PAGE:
Loving between the vines
Josef Chromy Winery, Launceston
Words: Damien Woolnough
Photography: Giuseppe Santamaria and Discover Tasmania
11th October 2018
A good marriage should age like fine wine, so it makes sense to start the journey as husbands among the vines.
Tasmania is a relatively recent addition to the familiar roll call of wine regions in Australia, having garnered international prizes in record time with many of the trophies awarded to Josef Chromy on the outskirts of Launceston.
With its 1880s homestead and more recent architecturally award-winning addition, the 61-hectare vineyard looks like the movie set for a Sandra Bullock (or Matt Bomer) romantic comedy but there’s drama behind the scenes.
Aged 19 Josef Chromy fled his Czech village following years of Nazi and Soviet occupation, making his way to Australia in 1950 where he established a flourishing meat business. From veal to vines, Chromy went on to establish Rochecombe (now Bay of Fires), Jansz, Heemskerk and Tamar Ridge before launching his eponymous winery in 2007, when he was a spritely 76.
Chromy’s passion and experience can be seen in every award-winning sparkling bubble and corner of the property, which effortlessly blends history with an unpretentious nod to the contemporary.
“The team at Josef Chromy have been fantastic with the planning. They seem nearly as excited about our wedding as we are.”
The property’s potential for weddings obviously didn’t escape Chromy’s shrewd eye with a Lakeside Pavilion erected for ceremonies, with rows of vines as a backdrop. Side note: For eagle-eyed stylists keen for the perfect photograph the vines are usually verdant and green from October to April, majestic red and gold from April to June, and minimalist (bare branches) from June to September.
The view can also be enjoyed behind the floor-to-ceiling windows of the restaurant which can house 150 guests on round tables plus the Grooms’ Table or 180 on long tables. For those with wanting to maximise their wedding registry options the restaurant can accommodate 300 people for a cocktail affair but once you see executive chef Nick Raitt’s menu you’re going to need a seat.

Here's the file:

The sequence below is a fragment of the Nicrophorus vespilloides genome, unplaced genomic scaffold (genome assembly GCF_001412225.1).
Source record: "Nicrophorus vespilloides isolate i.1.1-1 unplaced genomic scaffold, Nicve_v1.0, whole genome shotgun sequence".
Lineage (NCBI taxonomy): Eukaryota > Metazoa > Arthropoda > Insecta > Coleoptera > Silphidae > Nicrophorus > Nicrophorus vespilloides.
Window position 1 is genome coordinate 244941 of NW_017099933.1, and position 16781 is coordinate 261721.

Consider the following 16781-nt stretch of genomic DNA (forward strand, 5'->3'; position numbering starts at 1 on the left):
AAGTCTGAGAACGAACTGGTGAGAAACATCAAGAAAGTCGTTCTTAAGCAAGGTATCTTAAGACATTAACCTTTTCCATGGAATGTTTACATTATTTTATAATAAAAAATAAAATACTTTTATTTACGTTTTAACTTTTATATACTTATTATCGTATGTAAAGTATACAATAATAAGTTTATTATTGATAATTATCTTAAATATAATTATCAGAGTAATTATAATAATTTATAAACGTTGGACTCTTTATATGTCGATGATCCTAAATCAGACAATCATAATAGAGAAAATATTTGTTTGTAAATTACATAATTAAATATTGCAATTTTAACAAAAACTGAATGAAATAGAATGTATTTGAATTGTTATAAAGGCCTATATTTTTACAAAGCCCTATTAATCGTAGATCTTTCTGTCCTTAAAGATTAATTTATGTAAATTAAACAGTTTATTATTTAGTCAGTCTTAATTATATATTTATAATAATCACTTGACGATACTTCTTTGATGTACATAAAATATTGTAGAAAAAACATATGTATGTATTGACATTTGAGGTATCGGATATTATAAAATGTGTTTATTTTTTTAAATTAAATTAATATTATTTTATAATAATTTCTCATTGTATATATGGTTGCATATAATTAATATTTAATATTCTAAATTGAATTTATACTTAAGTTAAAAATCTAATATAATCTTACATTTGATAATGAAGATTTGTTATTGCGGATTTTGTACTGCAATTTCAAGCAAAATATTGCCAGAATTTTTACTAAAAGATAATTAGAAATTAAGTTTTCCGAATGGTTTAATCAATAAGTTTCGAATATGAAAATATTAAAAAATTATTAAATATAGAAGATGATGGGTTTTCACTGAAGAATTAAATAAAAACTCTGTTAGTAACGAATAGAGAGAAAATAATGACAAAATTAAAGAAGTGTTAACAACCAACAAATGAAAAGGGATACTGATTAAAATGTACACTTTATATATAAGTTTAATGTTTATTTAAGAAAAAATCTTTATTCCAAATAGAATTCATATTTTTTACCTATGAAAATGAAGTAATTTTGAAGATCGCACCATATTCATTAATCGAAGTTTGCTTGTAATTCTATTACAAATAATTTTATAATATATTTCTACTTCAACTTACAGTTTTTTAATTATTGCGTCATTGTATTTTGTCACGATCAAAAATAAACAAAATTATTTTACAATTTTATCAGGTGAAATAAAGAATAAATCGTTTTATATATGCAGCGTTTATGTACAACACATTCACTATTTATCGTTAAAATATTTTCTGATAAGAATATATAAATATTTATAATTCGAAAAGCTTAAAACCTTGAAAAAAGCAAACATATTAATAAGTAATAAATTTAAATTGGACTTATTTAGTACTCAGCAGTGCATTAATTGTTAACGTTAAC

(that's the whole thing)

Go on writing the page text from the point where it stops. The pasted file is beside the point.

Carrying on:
Raitt has cooked for the royal families of Oman and Britain so he knows a thing or three about picky queens and his choices are flawless.
In the name of research my boyfriend and I sampled pork jowl with caramelised cauliflower and watermelon radish, slow-cooked beef cheeks with Brussels sprouts and mushroom and olive tapenade, along with dark chocolate mousse. Perhaps advise the tailor for your wedding suit to include adjustable straps.
Naturally, there’s an award-winning cellar to select your drinking packages from with an accessible option offering the wineries diffusion brand Pepik.
Since becoming the last Australian state to decriminalise homosexuality in 1997, Tasmania has developed a reputation for inclusion and support of LGBTQ rights.
"Clearly, Tasmania has become a far more tolerant and inclusive and happier society, I think, over the last couple of decades because of the way that Tasmanians have gone from rejecting LGBTI (lesbian, gay, bisexual, transgender and intersex) people to embracing us and I think that's an important story for not just the nation, but the world, to hear," respected campaigner Rodney Croome told SBS.
Dr Lindsay Zhou and Timothy Dart
Josef Chromy will host a gay wedding next year with Timothy Dart and Dr Lindsay Zhou exchanging rings at the foot of the vines.
"It has a great setting with a vantage down their valley," says Dart. "The team at Josef Chromy have been fantastic with the planning. They seem nearly as excited about our wedding as we are."